By the time Frank Iero and the Patience take the stage at Jersey City’s White Eagle Hall on Saturday night, the crowd is thrumming with excitement. After a series of dates opening for Deftones/Rise Against, and their own headlining shows, Frank Iero and crew are closing out their U.S. run in the band’s native New Jersey.
The four members clad in black immediately launch into a blistering version of ‘World Destroyer’. This is a high-energy crowd, and the floor begins to undulate during the very first song as fans jump up and down. There’s a constant stream of crowd-surfers passing by overhead, and a pit opens up early on and just keeps on going. On record, the difference between the indie rock-aligned Stomachaches and more punk sound of Parachutes is striking, but live the songs off both blend seamlessly.
Iero is backed up ably by his bandmates, flanked on either side by guitarist Evan Nestor and bassist Alex Grippo. Having played together previously in New Jersey band Science, there’s a musical connection Nestor and Grippo instinctively settle into. And Matt Olsson – on drums for the Patience – is a photo-defying blur of perpetual motion and rock-solid rhythm at his kit.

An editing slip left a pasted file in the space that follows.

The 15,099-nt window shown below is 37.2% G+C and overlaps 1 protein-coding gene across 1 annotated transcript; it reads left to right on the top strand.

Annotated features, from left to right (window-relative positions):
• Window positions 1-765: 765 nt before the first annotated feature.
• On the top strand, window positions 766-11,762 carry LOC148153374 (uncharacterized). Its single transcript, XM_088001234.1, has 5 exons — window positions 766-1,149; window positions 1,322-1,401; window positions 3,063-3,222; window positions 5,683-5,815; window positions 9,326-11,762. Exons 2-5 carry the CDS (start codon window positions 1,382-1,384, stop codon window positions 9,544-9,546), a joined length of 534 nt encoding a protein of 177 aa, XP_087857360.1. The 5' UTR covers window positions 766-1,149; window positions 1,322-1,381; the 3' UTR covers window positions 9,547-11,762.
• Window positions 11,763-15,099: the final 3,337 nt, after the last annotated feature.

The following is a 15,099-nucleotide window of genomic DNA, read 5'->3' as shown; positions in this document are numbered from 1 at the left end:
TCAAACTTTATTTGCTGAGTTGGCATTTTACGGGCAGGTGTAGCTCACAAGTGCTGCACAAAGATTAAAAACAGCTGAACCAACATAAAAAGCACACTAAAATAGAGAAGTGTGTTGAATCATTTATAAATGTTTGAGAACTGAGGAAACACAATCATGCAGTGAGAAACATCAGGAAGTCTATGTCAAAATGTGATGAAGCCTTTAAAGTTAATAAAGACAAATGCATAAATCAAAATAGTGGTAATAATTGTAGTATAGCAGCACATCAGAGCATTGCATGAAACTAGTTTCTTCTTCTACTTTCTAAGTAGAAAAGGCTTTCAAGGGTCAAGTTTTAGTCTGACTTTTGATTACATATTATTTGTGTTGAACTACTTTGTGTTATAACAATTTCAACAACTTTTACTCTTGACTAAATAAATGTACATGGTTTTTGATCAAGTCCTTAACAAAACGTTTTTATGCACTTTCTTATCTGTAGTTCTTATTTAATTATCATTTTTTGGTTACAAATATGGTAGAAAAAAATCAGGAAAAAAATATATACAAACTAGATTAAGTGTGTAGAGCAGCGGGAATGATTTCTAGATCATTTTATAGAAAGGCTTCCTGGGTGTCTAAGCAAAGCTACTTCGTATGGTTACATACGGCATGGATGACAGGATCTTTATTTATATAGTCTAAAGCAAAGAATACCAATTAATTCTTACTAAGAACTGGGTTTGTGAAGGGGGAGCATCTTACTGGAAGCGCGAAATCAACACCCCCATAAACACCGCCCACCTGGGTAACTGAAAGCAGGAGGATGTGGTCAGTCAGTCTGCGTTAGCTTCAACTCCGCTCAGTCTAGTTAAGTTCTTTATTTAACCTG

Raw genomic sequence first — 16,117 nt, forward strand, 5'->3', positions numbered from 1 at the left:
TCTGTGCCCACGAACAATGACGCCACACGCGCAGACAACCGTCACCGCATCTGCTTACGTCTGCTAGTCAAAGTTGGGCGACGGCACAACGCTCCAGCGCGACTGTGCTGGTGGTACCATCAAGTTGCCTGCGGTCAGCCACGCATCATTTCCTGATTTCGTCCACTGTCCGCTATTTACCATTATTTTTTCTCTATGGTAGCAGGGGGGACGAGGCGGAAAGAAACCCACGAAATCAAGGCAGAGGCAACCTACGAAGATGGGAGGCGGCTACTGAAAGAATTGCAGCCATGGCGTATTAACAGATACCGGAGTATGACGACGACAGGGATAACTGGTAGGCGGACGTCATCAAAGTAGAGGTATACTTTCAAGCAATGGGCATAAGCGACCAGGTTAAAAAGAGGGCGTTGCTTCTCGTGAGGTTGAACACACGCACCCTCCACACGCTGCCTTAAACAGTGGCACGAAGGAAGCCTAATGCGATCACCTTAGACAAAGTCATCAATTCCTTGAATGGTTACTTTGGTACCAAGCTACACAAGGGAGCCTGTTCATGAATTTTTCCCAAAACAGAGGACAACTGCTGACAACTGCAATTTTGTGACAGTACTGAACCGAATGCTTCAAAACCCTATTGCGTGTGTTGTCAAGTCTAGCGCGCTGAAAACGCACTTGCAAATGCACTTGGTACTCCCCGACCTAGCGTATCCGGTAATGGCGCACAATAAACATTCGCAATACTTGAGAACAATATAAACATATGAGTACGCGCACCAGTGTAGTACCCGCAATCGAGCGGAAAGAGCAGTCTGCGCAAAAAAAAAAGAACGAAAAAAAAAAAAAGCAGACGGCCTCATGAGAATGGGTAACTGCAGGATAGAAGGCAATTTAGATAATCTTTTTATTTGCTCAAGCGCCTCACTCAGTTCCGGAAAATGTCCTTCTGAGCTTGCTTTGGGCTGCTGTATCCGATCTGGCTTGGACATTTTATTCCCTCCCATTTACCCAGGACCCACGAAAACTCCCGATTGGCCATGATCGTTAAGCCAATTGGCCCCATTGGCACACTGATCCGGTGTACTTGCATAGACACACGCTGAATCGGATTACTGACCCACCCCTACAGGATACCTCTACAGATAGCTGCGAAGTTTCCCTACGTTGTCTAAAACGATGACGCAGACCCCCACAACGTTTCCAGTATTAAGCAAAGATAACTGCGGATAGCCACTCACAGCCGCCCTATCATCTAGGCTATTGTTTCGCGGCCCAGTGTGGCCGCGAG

Frank Iero’s logo is a symbol he based off a Byzantine cross, and the icon feels particularly appropriate at this gig. There’s a certain ecstatic state into which there are only a few routes, and if you’re really lucky, on the right night music can be one of them. At the White Eagle Hall, it may not be holy but some sort of communal punk rock Spirit is definitely present. The fans know the lyrics by heart and shout them back at the band, impassioned, hands up as though testifying in church.
The band has been playing ‘Oceans’ as their final song at many recent shows, though Saturday it feels like it comes too soon. On ‘Oceans’, Iero sings “I wish I was good enough / I’ve never been good enough for your love” but it’s evident from the crowd’s heartfelt response this is far from true. After the band leaves the stage, the venue takes up a full-throated chant for an encore until the group finally returns.
They begin the encore with the slower-paced ‘Miss Me’ before closing the night with ‘Joyriding’, during which Derek Zanetti (The Homeless Gospel Choir), rushes out from backstage to join Iero at the mic. “This is not the end for us”, Iero sings, and indeed it’s not. With a new EP, Keep The Coffins Coming, due out on 22nd September and a just-announced UK tour, thankfully the band won’t be away long.